The Financial Express

Negative sign on export horizon

| Updated: December 09, 2019 22:10:15

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Negative sign on export horizon

The numbers that have emerged lately about the country's exports are enough to trigger worries. For, those represent a worsening export scenario that unless rolled back in good time could destabilise the overall macro-economy, at least, to a certain degree. The development has again brought to the fore a couple of weaknesses of the country's export sector. The first one relates to a very narrow export-base and the second to its poor ability to compete in the global market.  

Much to the disappointment of policymakers and relevant others, merchandise exports during the first four months of the current fiscal year (FY'20) declined by more than 7.5 per cent compared to that of the corresponding period of last FY. The decline was even greater in November, 10.20 per cent. The apparel shipment that hugely dominates the country's export basket fell by nearly 8.0 per cent during the period under review. This particular development needs addressing as its continuation could jeopardise the prospect of hitting the $45.5 billion export target set for the current FY.

The effect of the decline in export revenue earning on the current account balance, however, is being largely offset by a sluggish growth of imports and increase in remittance flows in recent months. The remittance flow increase is most welcome but not the sluggish import of capital goods and raw materials. For the latter does not bode well for the economy.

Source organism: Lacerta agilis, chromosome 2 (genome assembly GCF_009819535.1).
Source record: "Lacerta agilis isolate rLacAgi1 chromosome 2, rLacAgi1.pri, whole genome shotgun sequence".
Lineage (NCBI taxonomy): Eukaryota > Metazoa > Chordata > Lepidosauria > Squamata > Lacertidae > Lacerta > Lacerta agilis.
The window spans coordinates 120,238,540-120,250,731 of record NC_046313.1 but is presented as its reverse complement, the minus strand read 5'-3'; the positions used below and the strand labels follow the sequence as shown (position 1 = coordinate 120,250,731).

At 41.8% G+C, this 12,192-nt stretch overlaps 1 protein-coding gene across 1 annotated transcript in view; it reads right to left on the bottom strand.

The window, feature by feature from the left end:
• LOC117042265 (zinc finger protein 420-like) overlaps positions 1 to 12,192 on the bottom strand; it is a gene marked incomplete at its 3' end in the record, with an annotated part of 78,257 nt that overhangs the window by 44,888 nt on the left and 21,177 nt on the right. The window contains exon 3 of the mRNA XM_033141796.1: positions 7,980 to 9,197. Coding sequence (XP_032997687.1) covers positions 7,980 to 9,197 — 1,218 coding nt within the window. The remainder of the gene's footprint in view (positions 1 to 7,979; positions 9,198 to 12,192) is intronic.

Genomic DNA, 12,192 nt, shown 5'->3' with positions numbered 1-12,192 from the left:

However, a decelerated export growth was least expected as market pundits had predicted the opposite in view of an intensifying US-China trade war. But Bangladesh, the second largest apparel exporter in the world, until now has failed to cash in on the opportunity. Its export growth in the case of the USA was less than that of India and Pakistan during the July-November period. Cambodia and Vietnam are the major beneficiaries with each registering double-digit growth of export to the world's largest economy.

The apparel sector leaders, as usual, have made a long list of factors that they feel are responsible for their lacklustre performance in the global market. The factors include inconsistent movement of exchange rate of taka against currencies of competing countries and factory closures following workers' wages. But while taking those issue into cognizance, one can hardly ignore the support, fiscal or otherwise, that the state has been making available to the sector for a long time.

Yet the most dominating manufacturing sector has remained stuck in the production of low-end products without making serious efforts to move up to high-end ones that fetch better return. The government should extend the incentives identical to that enjoyed by the apparel manufacturers to other potential sectors. This might help expand the country's export-base.

Vietnam is one Southeast Asian country that has emerged as an important player in the global apparel market within a short time and has been filling in the vacuum left by China to some extent. So Bangladesh has to redouble its efforts to be in the reckoning there. Besides, Bangladesh will be facing many hurdles in areas of exports following its graduation to an upper middle income country (UMIC). Concessions, in terms of duty and quota, that it has been enjoying for decades will be curtailed. Thus, preparation to stay competitive is necessary not just for today but also for days to come.  

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